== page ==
Smart Cities

Smart Cities

Instructor: Dr. John Fillo
Open enrollment: Start the course any time and submit the final exam before Dec. 31, 2020 at 11:59 pm.
Delivery: Self-paced online, self assessment quizzes (not graded) multiple choice final exam (graded).
Credentials: A course completion certificate is available to students who successfully complete the course by passing the final exam.
Who can take this course: This course is open to all engineers, professionals and students.

Course Fees:
$35 Binghamton University Students and other SUNY school students
$50 Binghamton University faculty/staff and other SUNY school faculty/staff
$75 Standard/Industry



What are the factors driving the interest in smart cities? They have to do with major technological, economic and environmental changes taking place worldwide, although not uniformly.

With regards to climate change, emphasis is placed on sustainability. We see economic restructuring, one aspect of which is the move to online retail and entertainment. We have aging populations, yet the young require attention and services. Pressures are being placed on public finances with aging cities. There is major urban population growth.

To address the issues, various urbanization models have been developed, quite often identified as "smart city" models meant to use the most cost-effective, long-term approach to meeting city needs while maintaining the lowest environmental impact.
The keys to smart city models have to do with electronic data collection sensors that collect information from citizens, devices, homes, industries and city infrastructure. 

The course will cover a historical picture of cities in the United States subject to rapid urban growth in the 19th century, leading to the 20th century city growth. In the 21st century, worldwide growth has led to urbanization models such as smart city models.


  • Cities in the united states
  • The civil war and beyond
  • The 20th century and cities
  • Gateway to the future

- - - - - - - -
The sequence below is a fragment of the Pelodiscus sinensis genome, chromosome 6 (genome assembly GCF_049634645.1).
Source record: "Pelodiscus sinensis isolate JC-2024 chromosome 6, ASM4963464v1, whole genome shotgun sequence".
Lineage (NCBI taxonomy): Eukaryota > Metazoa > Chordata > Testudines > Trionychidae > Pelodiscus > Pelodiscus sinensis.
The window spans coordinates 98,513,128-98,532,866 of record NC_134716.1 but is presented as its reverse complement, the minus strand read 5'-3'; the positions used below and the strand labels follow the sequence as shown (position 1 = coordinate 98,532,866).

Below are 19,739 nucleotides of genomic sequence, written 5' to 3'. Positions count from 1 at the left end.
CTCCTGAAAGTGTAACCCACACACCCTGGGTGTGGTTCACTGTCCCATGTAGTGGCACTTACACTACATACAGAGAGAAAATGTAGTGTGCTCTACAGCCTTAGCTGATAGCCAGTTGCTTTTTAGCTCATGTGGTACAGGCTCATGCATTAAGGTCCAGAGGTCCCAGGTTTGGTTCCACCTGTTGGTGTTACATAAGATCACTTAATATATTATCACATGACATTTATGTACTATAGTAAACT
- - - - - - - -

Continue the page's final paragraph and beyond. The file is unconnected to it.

• The rise of cities in the 21st century
  • The changing U.S. urban landscape
  • Smart cities
  • Examples of the smart city concept


John Fillo is a Watson School of Engineering and Applied Science professor emeritus in mechanical engineering.

He graduated with a PhD in mechanical engineering from Syracuse University and taught at the University of Massachusetts - Amherst and the University of Texas - EI Paso. He later worked at the Brookhaven National Laboratory for 10 years in the area of fusion energy research.

After leaving Brookhaven, Dr. Fillo became the founding chairman of the Department of Mechanical and Industrial Engineering in the Watson School. This was followed by appointments as the associate dean for research and associate dean for academic affairs. After serving as chairman for the Department of Bioengineering, Dr. Fillo is now associated with the ES2 Data Center research group. He continues to teach in the energy area and develops courses in continuing education.


Payment is made at the time of registration. Use registration at top of page.
If you are not able to pay with credit card you can contact us to make arrangements for a check payment. 
For questions, contact the Office of Industrial Outreach at:
Phone: 607-777-6241


Please note our cancellation and refund policy:  All refunds will be assessed a $20 administrative fee. No refunds will be issued once the registrant has been added to the course. For refund requests contact

If the course is cancelled, enrollees will be advised and receive a full refund.